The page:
15 岁时,孙一钿搬到北京,就读于中央美术学院附属高中。“我感觉自己就像一只小虾,突然闯进了广阔的海洋。”她说,“在那里,所有人都很热爱艺术、文学和哲学。”这种环境促使她学会以持批判的态度看待周围的一切。孙一钿开始将人造物视为劣质版本的自然世界。而她的创作对象可以被理解为自然和人造这两个世界的交汇点。她经常以人造物的形式来描绘大自然的元素,用抢眼的色彩和纹理来进行重新演绎。

Let Me Hug You (2015) 133 x 200 cm / Acrylic on canvas 《让我抱抱》(2015) 133 x 200 厘米 / 布面丙烯
Parrot (2017) 200 x 130 cm / Acrylic on canvas 《鹦鹉》(2017) 200 x 130 厘米 / 布面丙烯

In her latest series, A Twinkle, Sun represents a type of man-made reproduction of nature that’s plastic in both the literal and the metaphorical sense: she paints all kinds of blow-up toys, ranging from goofy animals to human figures. Cheap inflatable products like T-rex costumes and flamingo pool floats are often treasured ironically by millennials. Her paintings are a nod both to contemporary attitudes and to older traditions of pop art and photorealism.


在她的最新系列作品《一钿》(A Twinkle)中,孙一钿用人工的手法重新打造了一个从表面到喻意上都是塑料的自然世界。她画了几种充气玩具,包括蠢萌的动物和人物形象。充气玩具其实造价低廉,也没有实际用途,但令人感到讽刺的是,在社交媒体的大环境下,霸王龙和火烈鸟套装常常是千禧一代在互联网上追捧的物件。而这一系列的画作正展现了当今时代的观念,同时致敬流行艺术和照片写实主义的绘法。

Pink Dinosaur with Blue Wing (2016) 230 x 230 cm / Acrylic on canvas 《有蓝色翅膀的粉色恐龙》(2016) 230 x 230 厘米 / 布面丙烯

One of the most remarkable pieces is the large portrait Pink Dinosaur with Blue Wings, which combines colors to striking effect. The pink hue violently dominates the canvas, dissolving from bright ruby to pastel and shaping the object according to light’s reflection. The dinosaur’s nose and horn are simply marked by an abrupt color change to red. Sun gives the animal a perfectly rounded eye, depriving it of any realistic expression.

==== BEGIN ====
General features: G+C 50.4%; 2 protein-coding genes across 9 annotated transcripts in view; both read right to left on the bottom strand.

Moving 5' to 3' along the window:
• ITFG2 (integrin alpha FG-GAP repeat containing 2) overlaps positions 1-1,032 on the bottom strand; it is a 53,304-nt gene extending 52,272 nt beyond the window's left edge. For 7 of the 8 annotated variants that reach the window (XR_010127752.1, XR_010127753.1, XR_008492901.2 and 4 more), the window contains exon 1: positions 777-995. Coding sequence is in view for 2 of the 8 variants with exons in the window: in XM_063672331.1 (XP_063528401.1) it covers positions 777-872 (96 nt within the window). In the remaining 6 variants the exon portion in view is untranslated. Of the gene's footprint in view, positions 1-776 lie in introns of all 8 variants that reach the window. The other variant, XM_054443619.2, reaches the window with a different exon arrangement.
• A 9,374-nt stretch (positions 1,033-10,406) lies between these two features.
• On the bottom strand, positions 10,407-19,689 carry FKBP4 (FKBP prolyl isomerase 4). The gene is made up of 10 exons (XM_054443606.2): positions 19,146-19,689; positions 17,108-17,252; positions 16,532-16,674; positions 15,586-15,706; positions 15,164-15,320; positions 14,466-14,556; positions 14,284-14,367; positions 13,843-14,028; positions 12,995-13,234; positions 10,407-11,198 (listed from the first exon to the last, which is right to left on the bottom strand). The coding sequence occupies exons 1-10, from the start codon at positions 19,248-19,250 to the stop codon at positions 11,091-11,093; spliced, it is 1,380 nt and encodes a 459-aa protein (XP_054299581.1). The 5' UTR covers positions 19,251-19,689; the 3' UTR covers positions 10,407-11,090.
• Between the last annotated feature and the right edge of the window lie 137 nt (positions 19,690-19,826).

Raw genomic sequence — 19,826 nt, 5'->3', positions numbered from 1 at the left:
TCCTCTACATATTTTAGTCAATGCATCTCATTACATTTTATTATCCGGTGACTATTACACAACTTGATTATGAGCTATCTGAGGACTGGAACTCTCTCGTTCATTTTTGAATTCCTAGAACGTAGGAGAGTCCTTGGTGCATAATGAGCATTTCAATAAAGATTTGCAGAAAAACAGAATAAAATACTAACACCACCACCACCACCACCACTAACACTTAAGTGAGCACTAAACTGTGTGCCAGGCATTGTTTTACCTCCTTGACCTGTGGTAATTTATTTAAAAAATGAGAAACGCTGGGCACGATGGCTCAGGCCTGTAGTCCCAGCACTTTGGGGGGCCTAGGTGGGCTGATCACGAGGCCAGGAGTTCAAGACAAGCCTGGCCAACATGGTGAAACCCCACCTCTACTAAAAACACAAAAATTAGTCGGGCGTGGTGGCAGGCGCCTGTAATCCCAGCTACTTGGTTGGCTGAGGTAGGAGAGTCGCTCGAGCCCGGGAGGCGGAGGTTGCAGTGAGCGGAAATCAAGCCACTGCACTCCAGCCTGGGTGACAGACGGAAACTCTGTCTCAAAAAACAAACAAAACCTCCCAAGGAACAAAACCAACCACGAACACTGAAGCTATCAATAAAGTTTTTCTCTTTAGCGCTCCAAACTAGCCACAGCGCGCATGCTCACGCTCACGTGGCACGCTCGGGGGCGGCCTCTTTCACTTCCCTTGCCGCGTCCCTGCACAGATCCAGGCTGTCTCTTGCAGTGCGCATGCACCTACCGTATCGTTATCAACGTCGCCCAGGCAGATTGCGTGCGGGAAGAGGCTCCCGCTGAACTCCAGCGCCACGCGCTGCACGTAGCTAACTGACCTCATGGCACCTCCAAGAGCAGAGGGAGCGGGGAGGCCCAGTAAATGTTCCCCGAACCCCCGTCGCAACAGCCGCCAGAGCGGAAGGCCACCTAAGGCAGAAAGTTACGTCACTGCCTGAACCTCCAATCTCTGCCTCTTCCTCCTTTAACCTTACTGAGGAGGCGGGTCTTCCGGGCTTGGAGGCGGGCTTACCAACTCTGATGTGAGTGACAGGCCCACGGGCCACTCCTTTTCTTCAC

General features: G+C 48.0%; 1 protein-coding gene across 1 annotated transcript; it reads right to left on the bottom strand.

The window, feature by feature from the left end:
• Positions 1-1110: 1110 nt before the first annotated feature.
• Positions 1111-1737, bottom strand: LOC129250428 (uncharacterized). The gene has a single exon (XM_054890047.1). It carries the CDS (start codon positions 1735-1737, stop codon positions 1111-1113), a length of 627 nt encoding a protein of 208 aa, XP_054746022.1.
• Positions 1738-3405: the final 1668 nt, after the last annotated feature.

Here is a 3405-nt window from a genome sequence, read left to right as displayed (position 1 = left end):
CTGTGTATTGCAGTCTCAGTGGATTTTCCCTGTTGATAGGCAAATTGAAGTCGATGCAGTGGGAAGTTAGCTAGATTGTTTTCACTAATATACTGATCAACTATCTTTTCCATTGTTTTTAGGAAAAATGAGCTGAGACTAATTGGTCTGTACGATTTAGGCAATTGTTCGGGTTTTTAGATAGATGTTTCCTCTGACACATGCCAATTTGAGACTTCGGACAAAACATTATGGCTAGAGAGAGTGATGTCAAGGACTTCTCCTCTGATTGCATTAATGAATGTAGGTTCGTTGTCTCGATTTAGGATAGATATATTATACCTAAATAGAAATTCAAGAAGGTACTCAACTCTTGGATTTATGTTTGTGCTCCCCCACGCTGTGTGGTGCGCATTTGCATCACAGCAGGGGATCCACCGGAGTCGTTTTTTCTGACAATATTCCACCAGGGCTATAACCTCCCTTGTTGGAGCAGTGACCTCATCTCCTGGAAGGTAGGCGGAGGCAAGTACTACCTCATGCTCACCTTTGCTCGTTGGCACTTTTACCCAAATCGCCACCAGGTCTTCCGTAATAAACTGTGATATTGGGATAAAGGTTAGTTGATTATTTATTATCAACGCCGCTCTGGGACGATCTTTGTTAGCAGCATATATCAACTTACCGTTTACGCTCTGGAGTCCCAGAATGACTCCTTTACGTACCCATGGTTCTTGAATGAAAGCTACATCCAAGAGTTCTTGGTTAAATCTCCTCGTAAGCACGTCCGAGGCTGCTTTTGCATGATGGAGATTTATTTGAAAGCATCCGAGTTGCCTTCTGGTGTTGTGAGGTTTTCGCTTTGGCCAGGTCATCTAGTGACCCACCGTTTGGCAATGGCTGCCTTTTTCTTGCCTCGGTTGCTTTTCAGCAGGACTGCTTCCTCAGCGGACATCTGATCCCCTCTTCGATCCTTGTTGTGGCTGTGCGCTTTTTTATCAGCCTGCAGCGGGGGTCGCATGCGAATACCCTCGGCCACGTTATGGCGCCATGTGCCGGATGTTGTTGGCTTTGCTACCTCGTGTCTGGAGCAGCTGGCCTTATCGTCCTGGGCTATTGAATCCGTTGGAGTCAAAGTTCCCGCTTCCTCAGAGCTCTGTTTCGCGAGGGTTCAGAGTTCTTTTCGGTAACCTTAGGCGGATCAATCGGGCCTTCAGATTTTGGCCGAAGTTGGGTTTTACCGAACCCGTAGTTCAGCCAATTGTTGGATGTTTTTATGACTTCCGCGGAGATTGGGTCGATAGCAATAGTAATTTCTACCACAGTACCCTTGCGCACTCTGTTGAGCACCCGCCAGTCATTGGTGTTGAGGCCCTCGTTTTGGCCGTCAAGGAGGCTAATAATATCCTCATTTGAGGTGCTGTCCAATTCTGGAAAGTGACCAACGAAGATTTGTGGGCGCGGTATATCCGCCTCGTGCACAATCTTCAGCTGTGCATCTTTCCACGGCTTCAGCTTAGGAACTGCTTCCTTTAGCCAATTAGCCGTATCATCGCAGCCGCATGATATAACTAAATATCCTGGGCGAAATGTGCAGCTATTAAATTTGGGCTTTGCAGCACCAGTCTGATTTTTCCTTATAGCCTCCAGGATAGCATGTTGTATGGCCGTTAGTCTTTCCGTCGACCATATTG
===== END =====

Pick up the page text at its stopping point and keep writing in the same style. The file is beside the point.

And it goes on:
其中最引人注目的作品之一是巨幅的《有蓝色翅膀的粉色恐龙》,通过色彩打造醒目的视觉效果。强烈的粉红色调占据画布,从明亮的红宝石色逐渐过渡到柔和的粉红色,根据光线反射勾勒出充气玩具的轮廓,用突兀的红色来表现恐龙的鼻子和角的部分。孙一钿给恐龙画了一双圆润的眼睛,避免了任何写实的表达。

Spikes (2018) 230 x 230 cm / Acrylic on canvas 《刺》(2018) 230 x 230 厘米 / 布面丙烯
Spikes (2018) 50 x 50 cm / Acrylic on canvas 《刺》(2018) 50 x 50 厘米 / 布面丙烯
When You Look into My Eyes (2015) / Acrylic on canvas 《When You Look into My Eyes》(2015) / 布面丙烯

Another notable painting is Spikes, a close-up on the spiky parts of two different inflatable toys, one pink and one yellow. What’s fascinating about this piece is the way Sun explores the qualities of the material she’s depicting, giving the viewer a tactile sensation of the opaque, smooth surface of the toy. You almost think you can squeeze it to feel how fully it’s inflated.